Listening project

The purpose of the “Listening Project” is to build connection, foster communication and understanding between members of the campus community, increase (multi)cultural competence, and increase communication skills needed in all career platforms.

Students and faculty across campus have implemented a variety of classroom activities that rely on listening and invite sharing. Whether participants stand in various campus locations with signs that read “Free Listening” (in a pre-pandemic world) or break up in small groups in virtual classrooms, students open their ears – and hearts – to anyone who needs to talk, laugh, cry, scream, or hang out.

Listening Icebreaker

By Adina Schneeweis

Screenshot of jamboard activity; lots of text covers the slide, see blog post for context

A brief class activity to break the ice on the first day of class. In JRN 3290, Dr. Adina Schneeweis facilitated an exercise that included asking someone you just met (as in a first day of class context) a question that is meaningful to oneself. Students asked about trust, religion, adulthood, role models, and family, and reported having a great experience – digging in with someone you don’t know about something meaningful elevated the connection of the emerging class community right away.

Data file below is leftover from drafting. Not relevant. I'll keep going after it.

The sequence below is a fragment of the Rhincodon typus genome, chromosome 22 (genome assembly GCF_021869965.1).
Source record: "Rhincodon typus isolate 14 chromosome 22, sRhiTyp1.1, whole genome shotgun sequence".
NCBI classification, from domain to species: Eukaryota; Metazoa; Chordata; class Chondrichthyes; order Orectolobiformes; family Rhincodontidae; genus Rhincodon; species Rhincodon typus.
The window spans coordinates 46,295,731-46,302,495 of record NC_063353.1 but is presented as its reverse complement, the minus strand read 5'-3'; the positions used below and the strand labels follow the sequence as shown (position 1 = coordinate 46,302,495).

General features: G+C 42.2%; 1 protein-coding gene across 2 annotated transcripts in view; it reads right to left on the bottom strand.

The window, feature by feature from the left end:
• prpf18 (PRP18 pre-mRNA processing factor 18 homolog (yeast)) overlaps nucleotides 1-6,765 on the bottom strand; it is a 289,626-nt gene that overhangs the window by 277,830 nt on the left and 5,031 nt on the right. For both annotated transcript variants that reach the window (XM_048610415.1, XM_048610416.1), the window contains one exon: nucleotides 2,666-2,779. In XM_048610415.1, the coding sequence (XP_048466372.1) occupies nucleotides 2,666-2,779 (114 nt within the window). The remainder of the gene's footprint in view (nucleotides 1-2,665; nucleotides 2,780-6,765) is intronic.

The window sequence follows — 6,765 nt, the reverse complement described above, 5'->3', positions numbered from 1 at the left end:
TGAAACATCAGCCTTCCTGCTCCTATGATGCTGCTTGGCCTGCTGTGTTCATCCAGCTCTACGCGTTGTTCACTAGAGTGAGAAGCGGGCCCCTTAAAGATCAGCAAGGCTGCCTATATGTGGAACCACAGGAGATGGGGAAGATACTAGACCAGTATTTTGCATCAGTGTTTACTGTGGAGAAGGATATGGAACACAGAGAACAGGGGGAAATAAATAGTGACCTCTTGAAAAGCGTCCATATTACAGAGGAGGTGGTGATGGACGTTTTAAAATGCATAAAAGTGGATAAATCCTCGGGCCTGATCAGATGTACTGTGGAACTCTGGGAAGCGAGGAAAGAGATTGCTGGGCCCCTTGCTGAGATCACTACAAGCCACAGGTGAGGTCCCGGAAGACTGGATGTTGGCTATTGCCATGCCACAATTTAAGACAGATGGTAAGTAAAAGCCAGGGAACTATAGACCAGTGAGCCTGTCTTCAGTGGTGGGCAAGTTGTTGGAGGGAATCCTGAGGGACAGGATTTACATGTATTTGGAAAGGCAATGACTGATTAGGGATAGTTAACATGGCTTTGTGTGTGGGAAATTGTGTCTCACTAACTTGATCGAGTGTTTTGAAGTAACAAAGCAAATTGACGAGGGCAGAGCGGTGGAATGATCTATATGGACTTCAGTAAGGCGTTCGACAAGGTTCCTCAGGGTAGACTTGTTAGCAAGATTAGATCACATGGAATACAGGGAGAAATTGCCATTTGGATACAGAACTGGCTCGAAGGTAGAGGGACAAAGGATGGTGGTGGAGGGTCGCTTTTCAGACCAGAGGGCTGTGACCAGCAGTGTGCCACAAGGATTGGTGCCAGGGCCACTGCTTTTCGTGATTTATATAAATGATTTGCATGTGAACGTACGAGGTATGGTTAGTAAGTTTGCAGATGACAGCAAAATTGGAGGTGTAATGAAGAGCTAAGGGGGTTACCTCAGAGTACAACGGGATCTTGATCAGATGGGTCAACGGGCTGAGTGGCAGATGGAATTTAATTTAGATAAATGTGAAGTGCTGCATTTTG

Listen for the Gold for Teachers

By Dawn Woods

Listening is key to effective communication. Without the ability to listen effectively, messages are misunderstood and communication breaks down. In fact, listening is a skill that we work at over our lifetime.

Listening is also a particularly salient aspect of the work that teachers do when creating social justice classrooms grounded in the lives and experiences of students (e.g., Golden & Christensen, 2008). Through listening, teachers connect with students whose lives and experiences may be different than their own (Bintliff, 2017).

In order to explore the act of listening, teacher candidates in my Winter 2021 sections of Teaching Mathematics at the Elementary and Middle Level were asked to “Listen for the Gold” based on a reading from the book, Listen Like a Storyteller: A Guidebook on Attention and Finding the Truth in the Narrative Age (McCann, 2019). During this exercise teacher candidates found a few moments when working with their students to close their eyes to focus on hearing, enjoying, and to listen for the gold. As they noticed and wondered about what they heard, teacher candidates honed their listening skills by attending to the stories of their students. This exercise resulted in narratives about what they heard as they listened and how it connected to their work as teachers. Click here for Samantha’s, Alexandra’s, Rachel’s, Sarah’s, Megan’s, and Lexie’s reflections.

If you are interested in trying out a listening project in your classroom or community event, get in touch. There are as many ways to listen (and coordinate a project) as stories out there, waiting to be heard.